What is the etymology of the yiddish term "kimpeturin," which refers to a woman who is recovering after childbirth?

2 Answers 2


interesting. no firm source, but if i would have to guess, it would SEEM to be: kim + peturin

where kim = get up peturin = as in peter rechem, the opening up of the womb

  • 1
    So you're saying the source is Aramaic? (Maybe you've read "Words on Fire"... muse.jhu.edu/journals/journal_of_american_folklore/v122/…) It's definitely a creative suggestion, but not very likely to be accurate. For one thing, "peter rechem" refers specifically to the first issue of the womb. "Yoledes" (or its Aramaic counterpart) would have been a much more appropriate term.
    – Dave
    Mar 1, 2011 at 20:20
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    "kimpet" means childbirth. So your guess is unlikely.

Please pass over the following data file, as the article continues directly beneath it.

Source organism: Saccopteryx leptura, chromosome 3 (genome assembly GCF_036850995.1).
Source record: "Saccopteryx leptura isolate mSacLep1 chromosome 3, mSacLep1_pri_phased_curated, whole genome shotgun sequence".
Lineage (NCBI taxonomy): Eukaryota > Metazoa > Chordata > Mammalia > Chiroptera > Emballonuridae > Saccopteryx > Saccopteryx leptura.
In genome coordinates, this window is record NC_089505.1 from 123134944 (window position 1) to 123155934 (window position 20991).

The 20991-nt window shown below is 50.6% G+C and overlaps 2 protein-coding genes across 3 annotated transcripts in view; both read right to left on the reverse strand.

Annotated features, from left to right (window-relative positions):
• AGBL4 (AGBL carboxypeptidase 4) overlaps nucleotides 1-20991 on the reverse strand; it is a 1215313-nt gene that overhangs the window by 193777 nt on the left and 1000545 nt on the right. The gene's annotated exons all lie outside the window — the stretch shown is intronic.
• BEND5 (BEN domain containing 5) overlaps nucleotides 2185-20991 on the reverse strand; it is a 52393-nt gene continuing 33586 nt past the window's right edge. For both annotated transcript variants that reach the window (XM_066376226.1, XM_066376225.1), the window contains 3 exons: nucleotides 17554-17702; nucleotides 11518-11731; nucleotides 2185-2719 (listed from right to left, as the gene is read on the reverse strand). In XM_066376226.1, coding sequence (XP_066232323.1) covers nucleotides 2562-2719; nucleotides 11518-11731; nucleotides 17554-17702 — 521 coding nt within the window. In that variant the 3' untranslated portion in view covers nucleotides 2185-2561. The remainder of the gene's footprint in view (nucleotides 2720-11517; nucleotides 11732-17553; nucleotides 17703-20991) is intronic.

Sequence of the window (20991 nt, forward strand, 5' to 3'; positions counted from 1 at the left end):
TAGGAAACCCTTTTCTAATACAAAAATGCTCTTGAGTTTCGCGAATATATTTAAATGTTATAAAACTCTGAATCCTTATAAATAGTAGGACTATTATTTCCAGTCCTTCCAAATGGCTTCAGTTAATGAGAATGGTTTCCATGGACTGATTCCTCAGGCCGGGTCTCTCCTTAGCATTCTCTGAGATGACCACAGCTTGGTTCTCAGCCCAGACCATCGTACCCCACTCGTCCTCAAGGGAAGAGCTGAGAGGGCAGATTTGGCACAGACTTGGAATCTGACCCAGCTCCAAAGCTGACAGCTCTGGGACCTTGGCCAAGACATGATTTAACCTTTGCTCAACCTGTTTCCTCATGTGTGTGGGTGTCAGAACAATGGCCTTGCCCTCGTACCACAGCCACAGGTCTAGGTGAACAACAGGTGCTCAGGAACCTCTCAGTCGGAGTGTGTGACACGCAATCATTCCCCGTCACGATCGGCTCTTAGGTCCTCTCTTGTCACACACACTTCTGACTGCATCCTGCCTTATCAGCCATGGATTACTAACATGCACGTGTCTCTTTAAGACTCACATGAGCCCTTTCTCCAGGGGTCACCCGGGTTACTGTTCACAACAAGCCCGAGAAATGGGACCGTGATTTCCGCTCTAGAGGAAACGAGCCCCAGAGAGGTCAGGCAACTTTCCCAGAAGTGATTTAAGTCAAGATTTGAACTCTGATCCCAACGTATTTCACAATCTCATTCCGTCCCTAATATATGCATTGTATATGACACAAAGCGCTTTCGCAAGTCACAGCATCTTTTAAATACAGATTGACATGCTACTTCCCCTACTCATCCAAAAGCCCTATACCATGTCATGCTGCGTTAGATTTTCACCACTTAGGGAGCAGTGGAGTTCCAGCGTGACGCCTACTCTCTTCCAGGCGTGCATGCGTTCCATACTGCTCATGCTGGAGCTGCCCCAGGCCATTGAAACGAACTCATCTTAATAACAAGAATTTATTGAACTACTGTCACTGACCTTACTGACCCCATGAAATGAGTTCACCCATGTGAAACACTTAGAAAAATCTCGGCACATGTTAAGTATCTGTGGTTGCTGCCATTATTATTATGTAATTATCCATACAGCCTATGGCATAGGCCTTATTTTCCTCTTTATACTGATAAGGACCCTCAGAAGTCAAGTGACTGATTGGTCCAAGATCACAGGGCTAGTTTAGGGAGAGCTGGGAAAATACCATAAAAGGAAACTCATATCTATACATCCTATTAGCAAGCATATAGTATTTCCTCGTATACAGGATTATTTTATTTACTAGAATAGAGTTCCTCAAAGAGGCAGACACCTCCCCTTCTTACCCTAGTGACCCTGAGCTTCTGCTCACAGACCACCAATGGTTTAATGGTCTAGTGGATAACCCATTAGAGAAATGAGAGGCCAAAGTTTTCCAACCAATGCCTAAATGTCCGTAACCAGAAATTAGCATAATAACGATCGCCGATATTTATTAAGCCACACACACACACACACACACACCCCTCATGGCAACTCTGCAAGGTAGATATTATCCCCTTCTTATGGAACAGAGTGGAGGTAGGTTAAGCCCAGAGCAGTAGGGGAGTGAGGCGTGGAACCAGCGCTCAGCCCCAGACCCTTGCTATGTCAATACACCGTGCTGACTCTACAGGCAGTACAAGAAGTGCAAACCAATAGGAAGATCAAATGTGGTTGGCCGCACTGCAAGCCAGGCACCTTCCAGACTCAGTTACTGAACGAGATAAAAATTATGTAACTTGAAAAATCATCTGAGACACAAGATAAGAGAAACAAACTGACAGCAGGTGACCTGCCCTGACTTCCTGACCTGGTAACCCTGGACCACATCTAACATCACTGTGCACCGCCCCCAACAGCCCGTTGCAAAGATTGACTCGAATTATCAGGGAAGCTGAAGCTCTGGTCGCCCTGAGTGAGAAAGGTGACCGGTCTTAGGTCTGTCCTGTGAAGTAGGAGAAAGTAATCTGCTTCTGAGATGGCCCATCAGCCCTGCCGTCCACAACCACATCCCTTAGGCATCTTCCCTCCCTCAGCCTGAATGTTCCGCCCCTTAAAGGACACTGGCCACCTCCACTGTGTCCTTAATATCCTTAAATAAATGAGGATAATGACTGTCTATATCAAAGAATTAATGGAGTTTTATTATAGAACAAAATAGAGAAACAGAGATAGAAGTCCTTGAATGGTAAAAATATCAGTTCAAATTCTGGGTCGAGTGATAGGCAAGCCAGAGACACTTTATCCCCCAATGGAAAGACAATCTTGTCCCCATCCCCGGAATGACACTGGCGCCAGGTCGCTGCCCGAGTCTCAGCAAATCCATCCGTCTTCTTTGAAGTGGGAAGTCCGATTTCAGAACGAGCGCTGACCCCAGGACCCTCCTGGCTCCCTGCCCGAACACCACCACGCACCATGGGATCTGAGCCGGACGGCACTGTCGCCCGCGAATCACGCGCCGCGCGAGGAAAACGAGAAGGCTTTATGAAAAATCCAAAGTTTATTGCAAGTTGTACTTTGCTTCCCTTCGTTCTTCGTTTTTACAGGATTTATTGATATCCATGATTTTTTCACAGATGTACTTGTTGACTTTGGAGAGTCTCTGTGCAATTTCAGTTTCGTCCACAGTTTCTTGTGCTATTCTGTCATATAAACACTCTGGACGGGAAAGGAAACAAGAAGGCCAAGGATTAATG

– jake
    Mar 1, 2011 at 20:32
  • @yaavetz - in which language? It does not sound like a 'native' yiddish word.
    – Dave
    Mar 1, 2011 at 20:51
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    indeed, the etymology I offered is spurious. here is the wiktionary entry for kimpeturin, en.wiktionary.org/wiki/…, which comes from kimpet. Mar 1, 2011 at 21:26

Thanks to yaavetz and Google, I have discovered that the source is the German and/or Yiddish "Kindbett" -- the bed upon which a woman who has just given birth convalesces.

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